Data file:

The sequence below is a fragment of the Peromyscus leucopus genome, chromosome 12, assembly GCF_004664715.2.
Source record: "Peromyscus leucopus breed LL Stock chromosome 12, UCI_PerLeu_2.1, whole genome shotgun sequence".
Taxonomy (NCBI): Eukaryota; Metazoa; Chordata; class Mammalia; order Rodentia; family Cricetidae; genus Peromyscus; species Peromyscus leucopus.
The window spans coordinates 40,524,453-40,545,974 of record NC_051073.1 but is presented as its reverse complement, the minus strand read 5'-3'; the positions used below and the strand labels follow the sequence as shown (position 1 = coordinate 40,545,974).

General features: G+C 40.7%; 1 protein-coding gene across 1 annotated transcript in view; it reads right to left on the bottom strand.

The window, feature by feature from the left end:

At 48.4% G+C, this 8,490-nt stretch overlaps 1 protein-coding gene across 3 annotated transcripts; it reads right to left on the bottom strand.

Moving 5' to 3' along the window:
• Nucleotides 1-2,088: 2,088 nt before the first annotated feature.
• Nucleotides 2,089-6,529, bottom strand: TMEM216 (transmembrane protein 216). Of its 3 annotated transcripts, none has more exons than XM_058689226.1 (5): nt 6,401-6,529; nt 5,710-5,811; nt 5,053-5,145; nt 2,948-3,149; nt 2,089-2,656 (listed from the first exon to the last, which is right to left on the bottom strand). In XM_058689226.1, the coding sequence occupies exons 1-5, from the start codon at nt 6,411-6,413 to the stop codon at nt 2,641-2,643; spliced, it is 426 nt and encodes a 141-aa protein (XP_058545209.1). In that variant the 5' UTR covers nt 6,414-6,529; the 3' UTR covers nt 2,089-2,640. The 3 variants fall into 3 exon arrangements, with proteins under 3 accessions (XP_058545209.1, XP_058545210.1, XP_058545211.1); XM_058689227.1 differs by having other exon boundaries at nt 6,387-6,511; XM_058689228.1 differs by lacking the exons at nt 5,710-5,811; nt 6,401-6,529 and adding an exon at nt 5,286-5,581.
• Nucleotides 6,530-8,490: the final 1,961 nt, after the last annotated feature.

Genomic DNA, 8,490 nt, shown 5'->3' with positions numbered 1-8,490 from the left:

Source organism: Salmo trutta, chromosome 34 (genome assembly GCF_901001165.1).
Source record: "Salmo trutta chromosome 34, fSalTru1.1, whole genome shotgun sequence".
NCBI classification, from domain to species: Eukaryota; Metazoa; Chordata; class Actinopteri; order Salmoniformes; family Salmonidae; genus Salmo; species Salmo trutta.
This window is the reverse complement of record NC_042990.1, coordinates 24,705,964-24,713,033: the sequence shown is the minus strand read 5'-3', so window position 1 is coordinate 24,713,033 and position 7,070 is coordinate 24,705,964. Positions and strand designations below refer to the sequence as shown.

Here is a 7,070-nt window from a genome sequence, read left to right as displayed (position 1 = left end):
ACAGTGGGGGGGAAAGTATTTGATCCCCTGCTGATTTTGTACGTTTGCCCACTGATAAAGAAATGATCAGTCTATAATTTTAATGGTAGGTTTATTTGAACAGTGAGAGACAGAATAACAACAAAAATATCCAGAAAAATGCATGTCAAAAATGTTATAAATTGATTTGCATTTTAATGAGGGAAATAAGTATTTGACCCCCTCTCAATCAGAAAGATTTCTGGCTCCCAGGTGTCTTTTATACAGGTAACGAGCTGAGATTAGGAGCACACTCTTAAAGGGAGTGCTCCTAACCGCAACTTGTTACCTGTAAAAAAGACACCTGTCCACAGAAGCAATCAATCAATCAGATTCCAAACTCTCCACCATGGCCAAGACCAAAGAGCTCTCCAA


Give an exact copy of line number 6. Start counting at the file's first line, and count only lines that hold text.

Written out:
The window, feature by feature from the left end: